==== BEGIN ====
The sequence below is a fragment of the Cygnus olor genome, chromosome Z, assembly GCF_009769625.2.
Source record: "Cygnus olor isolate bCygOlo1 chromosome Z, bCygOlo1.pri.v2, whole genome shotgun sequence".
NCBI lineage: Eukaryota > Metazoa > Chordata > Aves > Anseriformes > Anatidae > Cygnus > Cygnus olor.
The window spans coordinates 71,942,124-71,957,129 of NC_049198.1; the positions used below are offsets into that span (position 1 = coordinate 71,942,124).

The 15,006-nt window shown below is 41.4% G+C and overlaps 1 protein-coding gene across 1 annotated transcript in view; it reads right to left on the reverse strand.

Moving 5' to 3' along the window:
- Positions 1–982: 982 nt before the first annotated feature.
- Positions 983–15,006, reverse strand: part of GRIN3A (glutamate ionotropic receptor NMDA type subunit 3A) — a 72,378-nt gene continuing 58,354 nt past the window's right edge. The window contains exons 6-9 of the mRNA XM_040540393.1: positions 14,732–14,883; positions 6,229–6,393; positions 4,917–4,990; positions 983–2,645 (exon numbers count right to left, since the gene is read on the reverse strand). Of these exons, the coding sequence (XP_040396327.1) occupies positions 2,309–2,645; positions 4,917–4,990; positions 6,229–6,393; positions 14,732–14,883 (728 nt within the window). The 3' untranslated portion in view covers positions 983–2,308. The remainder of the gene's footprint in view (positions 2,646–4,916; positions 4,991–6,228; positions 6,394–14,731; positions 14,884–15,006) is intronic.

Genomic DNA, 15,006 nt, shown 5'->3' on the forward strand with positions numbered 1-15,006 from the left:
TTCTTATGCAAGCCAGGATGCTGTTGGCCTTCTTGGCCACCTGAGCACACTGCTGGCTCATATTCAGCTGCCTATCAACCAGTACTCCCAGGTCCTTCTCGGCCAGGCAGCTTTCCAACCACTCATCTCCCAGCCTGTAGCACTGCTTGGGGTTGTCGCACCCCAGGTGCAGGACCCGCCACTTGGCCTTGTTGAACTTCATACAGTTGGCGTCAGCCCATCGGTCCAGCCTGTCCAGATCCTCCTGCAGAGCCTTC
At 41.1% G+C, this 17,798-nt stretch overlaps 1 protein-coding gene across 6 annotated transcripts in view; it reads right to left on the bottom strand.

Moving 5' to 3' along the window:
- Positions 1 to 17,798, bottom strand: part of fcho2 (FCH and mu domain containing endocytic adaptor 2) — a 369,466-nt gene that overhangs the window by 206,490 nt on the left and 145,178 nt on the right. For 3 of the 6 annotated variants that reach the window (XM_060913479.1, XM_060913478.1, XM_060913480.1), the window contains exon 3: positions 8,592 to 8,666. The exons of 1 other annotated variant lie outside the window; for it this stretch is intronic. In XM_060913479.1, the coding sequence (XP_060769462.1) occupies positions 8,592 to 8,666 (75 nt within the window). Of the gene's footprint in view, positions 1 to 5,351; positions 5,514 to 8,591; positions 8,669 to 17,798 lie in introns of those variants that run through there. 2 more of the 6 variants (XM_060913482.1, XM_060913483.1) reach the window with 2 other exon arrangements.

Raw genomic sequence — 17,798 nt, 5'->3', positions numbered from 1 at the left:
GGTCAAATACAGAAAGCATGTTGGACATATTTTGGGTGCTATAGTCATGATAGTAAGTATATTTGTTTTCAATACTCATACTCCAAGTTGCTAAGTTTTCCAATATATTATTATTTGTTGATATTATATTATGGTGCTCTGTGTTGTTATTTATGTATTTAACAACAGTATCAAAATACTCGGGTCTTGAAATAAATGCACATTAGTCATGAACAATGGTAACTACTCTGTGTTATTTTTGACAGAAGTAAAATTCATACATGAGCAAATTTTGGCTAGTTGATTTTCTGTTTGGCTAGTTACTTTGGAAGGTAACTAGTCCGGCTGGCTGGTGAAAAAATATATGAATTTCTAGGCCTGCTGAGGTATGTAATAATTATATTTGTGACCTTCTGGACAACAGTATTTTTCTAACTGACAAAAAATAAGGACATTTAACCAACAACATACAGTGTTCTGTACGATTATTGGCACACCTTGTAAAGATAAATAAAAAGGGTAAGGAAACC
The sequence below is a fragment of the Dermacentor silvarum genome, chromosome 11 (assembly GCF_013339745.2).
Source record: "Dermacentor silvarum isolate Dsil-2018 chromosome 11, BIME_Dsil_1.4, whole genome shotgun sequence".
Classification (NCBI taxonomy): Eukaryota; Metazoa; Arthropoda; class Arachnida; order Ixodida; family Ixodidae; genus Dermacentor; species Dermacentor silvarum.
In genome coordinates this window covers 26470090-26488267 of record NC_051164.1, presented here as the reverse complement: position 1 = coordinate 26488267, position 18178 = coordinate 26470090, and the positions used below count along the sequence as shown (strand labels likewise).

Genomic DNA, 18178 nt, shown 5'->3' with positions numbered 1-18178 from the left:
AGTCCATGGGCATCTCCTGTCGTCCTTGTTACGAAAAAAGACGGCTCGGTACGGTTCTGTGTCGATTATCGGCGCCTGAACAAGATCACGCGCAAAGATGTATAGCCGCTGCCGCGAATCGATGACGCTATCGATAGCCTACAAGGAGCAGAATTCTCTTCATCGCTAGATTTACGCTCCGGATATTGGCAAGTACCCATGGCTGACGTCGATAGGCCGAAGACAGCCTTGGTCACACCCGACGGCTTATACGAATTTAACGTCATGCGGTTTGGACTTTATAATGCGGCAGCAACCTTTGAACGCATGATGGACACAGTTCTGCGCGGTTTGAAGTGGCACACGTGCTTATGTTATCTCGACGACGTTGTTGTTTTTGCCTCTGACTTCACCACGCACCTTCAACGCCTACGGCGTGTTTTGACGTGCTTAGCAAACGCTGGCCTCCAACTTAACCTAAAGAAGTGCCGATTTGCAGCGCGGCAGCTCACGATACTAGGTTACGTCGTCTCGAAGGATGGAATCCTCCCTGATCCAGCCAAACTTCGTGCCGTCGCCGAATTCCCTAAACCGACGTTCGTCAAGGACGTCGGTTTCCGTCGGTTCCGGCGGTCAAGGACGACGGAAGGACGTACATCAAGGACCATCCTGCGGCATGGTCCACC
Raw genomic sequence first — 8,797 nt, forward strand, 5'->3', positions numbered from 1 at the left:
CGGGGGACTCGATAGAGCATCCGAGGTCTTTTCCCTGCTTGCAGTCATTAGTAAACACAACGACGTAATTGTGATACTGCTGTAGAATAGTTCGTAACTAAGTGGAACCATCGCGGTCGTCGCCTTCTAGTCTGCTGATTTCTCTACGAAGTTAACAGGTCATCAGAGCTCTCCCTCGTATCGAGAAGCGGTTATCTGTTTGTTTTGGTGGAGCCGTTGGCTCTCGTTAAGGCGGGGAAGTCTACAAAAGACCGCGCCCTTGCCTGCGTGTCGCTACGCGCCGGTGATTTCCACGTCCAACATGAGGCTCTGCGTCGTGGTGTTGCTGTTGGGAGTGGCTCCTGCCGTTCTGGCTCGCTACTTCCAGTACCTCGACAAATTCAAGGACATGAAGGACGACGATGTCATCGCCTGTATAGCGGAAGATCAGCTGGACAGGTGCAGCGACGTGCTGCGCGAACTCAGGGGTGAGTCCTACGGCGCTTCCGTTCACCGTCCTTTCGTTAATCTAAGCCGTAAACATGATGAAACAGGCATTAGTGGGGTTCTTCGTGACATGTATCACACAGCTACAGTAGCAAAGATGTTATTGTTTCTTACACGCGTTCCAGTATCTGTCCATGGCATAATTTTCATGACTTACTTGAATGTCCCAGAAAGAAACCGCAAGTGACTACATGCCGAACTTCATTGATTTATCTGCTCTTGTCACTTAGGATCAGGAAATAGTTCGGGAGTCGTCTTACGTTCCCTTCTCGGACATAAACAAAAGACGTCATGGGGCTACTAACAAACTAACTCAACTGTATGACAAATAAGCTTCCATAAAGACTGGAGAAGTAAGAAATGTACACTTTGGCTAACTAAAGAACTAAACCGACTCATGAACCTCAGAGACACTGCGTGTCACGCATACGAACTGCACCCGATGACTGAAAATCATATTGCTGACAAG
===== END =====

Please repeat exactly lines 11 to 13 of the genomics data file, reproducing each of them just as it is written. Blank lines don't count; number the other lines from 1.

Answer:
At 41.1% G+C, this 17,798-nt stretch overlaps 1 protein-coding gene across 6 annotated transcripts in view; it reads right to left on the bottom strand.

Moving 5' to 3' along the window:
- Positions 1 to 17,798, bottom strand: part of fcho2 (FCH and mu domain containing endocytic adaptor 2) — a 369,466-nt gene that overhangs the window by 206,490 nt on the left and 145,178 nt on the right. For 3 of the 6 annotated variants that reach the window (XM_060913479.1, XM_060913478.1, XM_060913480.1), the window contains exon 3: positions 8,592 to 8,666. The exons of 1 other annotated variant lie outside the window; for it this stretch is intronic. In XM_060913479.1, the coding sequence (XP_060769462.1) occupies positions 8,592 to 8,666 (75 nt within the window). Of the gene's footprint in view, positions 1 to 5,351; positions 5,514 to 8,591; positions 8,669 to 17,798 lie in introns of those variants that run through there. 2 more of the 6 variants (XM_060913482.1, XM_060913483.1) reach the window with 2 other exon arrangements.